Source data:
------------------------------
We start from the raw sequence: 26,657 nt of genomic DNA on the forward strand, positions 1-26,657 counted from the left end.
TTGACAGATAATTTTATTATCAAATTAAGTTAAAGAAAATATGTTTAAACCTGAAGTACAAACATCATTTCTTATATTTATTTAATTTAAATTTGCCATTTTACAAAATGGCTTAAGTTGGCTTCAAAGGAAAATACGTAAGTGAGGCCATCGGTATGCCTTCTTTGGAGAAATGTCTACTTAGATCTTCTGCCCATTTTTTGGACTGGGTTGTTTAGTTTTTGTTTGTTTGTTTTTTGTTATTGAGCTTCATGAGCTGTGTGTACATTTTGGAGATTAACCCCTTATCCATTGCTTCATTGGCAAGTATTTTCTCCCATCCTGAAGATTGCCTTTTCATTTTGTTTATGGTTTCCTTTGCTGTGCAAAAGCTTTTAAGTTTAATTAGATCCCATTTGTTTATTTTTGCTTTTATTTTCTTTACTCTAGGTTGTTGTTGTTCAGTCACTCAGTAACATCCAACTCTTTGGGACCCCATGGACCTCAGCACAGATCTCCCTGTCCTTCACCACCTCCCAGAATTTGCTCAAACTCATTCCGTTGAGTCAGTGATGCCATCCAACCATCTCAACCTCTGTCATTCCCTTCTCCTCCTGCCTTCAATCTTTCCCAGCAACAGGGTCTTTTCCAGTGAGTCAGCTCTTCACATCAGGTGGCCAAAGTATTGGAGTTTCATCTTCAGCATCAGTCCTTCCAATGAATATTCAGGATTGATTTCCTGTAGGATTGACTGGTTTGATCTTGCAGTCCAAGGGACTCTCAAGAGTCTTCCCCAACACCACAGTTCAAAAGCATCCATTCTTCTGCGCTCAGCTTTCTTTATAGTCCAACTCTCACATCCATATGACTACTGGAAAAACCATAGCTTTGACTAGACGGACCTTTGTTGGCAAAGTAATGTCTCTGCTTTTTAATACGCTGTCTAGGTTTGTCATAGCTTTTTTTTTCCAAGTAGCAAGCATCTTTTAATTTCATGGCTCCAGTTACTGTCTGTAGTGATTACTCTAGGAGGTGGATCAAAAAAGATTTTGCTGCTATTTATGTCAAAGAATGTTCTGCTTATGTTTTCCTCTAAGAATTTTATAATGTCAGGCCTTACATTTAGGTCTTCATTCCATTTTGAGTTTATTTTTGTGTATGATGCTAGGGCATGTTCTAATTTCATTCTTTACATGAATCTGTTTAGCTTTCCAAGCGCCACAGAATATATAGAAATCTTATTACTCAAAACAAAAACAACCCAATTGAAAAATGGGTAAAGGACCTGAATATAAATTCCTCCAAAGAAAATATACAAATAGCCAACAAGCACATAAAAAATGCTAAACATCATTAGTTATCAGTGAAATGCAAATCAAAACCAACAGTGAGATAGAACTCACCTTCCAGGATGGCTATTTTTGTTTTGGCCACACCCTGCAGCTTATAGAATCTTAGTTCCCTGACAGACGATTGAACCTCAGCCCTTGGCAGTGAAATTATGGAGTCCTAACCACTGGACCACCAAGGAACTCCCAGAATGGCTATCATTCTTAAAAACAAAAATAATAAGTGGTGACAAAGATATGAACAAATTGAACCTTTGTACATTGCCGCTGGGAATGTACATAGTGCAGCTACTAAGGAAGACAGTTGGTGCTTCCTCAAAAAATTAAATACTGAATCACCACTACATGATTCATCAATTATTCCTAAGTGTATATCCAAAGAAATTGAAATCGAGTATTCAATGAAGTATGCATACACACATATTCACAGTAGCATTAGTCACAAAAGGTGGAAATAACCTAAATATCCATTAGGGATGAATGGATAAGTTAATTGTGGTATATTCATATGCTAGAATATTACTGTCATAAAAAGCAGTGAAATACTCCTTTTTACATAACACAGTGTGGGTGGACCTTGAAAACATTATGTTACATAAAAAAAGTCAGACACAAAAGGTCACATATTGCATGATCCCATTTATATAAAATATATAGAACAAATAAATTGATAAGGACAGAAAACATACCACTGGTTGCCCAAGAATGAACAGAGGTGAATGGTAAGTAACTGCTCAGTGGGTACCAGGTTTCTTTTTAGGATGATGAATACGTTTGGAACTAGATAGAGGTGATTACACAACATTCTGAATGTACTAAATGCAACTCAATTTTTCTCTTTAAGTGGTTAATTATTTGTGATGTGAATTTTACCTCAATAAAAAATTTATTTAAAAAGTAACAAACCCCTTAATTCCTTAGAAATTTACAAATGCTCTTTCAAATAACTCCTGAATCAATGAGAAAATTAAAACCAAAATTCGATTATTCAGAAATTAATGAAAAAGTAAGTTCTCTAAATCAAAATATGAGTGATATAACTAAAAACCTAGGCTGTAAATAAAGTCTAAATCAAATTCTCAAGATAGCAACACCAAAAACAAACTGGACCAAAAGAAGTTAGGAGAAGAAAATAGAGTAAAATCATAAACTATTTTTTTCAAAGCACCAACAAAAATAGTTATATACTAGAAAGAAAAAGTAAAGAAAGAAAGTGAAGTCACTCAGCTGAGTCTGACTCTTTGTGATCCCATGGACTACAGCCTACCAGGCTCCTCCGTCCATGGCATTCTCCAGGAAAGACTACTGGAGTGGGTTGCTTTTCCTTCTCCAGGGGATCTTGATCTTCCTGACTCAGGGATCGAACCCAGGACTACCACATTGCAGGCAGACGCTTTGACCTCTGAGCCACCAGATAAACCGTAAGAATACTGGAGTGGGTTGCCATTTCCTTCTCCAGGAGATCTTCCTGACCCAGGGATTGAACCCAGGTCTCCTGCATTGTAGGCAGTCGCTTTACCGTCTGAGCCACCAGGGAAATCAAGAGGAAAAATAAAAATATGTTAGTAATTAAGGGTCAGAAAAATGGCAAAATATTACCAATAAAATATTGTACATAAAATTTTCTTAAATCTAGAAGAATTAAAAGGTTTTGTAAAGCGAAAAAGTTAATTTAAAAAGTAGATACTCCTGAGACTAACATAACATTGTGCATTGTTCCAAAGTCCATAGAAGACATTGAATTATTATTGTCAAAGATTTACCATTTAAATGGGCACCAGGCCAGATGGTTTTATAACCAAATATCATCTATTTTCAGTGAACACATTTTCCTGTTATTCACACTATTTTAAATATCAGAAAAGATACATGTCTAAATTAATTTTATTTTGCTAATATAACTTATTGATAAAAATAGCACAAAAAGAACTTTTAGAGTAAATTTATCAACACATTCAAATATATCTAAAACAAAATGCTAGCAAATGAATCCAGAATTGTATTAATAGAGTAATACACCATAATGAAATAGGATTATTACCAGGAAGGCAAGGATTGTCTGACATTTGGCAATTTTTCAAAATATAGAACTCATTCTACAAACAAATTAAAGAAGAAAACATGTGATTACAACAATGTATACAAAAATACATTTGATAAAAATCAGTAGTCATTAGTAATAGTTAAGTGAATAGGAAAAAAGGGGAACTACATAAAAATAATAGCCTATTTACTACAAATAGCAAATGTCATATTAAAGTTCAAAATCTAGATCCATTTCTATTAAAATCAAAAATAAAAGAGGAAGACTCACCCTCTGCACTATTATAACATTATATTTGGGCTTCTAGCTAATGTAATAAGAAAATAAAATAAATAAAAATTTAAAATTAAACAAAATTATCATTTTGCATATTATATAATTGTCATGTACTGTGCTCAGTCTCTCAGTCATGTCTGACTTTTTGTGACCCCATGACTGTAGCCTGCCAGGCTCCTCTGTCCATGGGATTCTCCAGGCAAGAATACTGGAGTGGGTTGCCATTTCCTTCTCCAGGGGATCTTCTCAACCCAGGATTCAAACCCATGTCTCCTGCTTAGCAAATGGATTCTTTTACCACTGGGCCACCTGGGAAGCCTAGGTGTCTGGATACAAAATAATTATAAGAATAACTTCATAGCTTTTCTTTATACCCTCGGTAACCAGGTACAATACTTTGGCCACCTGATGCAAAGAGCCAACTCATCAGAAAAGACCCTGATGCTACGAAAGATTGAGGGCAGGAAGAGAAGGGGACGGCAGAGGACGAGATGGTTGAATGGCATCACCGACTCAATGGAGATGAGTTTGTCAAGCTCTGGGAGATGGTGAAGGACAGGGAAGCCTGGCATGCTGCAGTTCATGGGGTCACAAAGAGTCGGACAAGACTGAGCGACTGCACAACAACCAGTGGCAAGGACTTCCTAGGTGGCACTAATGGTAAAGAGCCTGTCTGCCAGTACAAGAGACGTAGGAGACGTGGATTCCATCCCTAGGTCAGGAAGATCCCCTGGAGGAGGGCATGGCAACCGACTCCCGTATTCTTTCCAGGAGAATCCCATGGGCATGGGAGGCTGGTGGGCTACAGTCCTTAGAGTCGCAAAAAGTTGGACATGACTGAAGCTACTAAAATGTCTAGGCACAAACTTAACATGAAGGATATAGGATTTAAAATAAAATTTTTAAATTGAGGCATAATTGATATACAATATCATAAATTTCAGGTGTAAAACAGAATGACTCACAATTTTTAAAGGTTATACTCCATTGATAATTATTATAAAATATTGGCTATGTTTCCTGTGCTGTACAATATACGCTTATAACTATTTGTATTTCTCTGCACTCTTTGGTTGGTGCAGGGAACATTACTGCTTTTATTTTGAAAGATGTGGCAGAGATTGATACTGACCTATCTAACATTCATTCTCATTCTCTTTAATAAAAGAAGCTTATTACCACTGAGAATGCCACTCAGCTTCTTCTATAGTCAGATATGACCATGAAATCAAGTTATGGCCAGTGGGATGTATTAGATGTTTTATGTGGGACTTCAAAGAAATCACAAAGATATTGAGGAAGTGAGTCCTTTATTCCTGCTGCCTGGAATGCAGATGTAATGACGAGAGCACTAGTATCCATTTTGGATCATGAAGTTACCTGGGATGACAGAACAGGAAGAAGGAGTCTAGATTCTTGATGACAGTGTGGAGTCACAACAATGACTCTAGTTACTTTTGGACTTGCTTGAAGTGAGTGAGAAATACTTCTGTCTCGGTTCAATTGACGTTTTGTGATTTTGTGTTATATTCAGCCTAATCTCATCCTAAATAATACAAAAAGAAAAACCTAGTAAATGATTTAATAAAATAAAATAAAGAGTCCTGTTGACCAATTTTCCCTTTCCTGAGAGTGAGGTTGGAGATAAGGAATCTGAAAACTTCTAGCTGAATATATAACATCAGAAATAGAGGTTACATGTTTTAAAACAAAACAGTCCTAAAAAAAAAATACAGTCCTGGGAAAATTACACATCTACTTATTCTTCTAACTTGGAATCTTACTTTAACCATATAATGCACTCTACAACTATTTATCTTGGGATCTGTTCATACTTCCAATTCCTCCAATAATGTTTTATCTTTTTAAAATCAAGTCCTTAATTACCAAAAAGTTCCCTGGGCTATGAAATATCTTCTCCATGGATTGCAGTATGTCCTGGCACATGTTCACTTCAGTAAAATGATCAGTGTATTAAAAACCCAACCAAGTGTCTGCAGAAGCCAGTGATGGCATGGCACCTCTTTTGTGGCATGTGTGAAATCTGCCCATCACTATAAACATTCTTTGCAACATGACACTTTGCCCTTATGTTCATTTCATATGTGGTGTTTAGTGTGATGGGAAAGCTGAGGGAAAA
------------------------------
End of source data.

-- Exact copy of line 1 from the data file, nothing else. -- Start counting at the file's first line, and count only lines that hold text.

We start from the raw sequence: 26,657 nt of genomic DNA on the forward strand, positions 1-26,657 counted from the left end.